For those who cannot make it without sitting down, Maria set up at Studio Barbieri in Venice, a whole series of chairs. This time the artist reverted to most the traditional of art tools: painting. After a strict selection of a collection of chairs from the 1950s, she completed a series of paintings. The abstract background and the colorful chairs enhance the overall design of the works. However, paradoxically, the function of the design vanishes while all inkling of decoration is suppressed. Initiallythe observer is attracted by the ordered minimalism of these paintings. On a second reading one realizes that these paintings do not pay tribute to trendy designs. After all, it is known that the 1950s didn’t participate in the race for glamor and fashion that is common to other periodsof design. Papadimitriou’s chairs appear anonymous. They seem still to be standing in the studio of some unknown designer.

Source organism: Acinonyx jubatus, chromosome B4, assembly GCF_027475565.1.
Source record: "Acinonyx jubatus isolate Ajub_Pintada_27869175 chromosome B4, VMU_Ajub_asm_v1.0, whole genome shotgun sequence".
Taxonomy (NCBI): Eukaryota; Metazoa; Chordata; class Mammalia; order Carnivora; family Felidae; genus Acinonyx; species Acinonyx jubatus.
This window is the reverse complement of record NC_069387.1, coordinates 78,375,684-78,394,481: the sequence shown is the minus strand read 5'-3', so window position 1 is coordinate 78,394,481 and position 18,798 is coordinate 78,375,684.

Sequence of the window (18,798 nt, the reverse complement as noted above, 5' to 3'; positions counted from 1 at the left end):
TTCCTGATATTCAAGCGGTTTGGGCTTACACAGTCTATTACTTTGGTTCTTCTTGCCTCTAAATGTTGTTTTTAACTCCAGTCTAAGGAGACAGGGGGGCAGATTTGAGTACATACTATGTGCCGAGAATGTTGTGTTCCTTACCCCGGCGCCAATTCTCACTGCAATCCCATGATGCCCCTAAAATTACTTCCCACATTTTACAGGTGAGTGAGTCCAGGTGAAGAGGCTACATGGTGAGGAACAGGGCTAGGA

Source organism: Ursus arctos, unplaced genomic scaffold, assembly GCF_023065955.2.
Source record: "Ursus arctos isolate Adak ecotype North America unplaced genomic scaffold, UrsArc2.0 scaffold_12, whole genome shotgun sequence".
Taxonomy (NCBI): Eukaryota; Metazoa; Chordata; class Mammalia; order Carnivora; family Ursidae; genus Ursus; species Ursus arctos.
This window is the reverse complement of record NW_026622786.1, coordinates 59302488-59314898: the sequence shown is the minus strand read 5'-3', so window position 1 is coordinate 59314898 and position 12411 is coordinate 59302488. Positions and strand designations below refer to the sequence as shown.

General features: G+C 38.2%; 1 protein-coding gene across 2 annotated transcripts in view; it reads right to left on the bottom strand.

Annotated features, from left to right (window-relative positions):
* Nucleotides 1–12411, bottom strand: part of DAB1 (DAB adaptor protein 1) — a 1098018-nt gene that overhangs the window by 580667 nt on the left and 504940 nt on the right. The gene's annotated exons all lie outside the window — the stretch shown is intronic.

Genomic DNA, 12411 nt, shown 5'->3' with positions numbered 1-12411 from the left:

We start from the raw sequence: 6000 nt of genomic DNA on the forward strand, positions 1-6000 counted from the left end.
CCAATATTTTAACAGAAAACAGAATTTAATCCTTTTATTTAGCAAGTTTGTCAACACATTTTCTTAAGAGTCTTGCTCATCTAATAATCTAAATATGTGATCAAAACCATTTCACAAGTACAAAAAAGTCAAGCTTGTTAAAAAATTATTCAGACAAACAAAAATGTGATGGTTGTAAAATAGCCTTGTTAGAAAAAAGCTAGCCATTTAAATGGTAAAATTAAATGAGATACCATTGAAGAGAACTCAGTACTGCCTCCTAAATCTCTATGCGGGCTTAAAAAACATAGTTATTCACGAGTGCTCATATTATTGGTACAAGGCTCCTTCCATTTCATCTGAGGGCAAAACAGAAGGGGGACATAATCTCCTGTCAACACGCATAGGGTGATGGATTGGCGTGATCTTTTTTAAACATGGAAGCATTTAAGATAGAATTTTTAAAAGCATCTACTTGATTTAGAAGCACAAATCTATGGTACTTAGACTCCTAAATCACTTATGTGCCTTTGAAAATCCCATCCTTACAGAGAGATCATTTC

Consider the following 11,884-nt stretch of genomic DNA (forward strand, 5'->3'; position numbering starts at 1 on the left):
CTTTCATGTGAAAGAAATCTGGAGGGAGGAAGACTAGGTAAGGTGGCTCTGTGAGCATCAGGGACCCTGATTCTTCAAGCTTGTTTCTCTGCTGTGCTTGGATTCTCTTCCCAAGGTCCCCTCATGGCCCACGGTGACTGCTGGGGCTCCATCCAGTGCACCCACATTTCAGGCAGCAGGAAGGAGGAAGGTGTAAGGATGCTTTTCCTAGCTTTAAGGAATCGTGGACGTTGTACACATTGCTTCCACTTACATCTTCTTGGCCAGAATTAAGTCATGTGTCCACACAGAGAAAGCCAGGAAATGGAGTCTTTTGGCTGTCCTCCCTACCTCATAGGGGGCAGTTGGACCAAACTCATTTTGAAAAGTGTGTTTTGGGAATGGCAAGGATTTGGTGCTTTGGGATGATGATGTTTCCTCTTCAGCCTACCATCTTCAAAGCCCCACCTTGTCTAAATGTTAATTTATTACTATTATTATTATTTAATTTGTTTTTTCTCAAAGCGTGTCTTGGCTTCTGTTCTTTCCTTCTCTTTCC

The fact that no one is sitting on these chairs or is depicted in the background reinforces the feeling of loneliness. These chairs are not complete articles, they are not as yet, commodities. They are works still in progress, as only painting can be and as Papadimitriou’s entire oeuvre so often has proved to be, a continuous and on going process.
Excerpt from “Maria Papadimitriou: Living Spaces,” in exh. cat. Living Spaces, p. 5.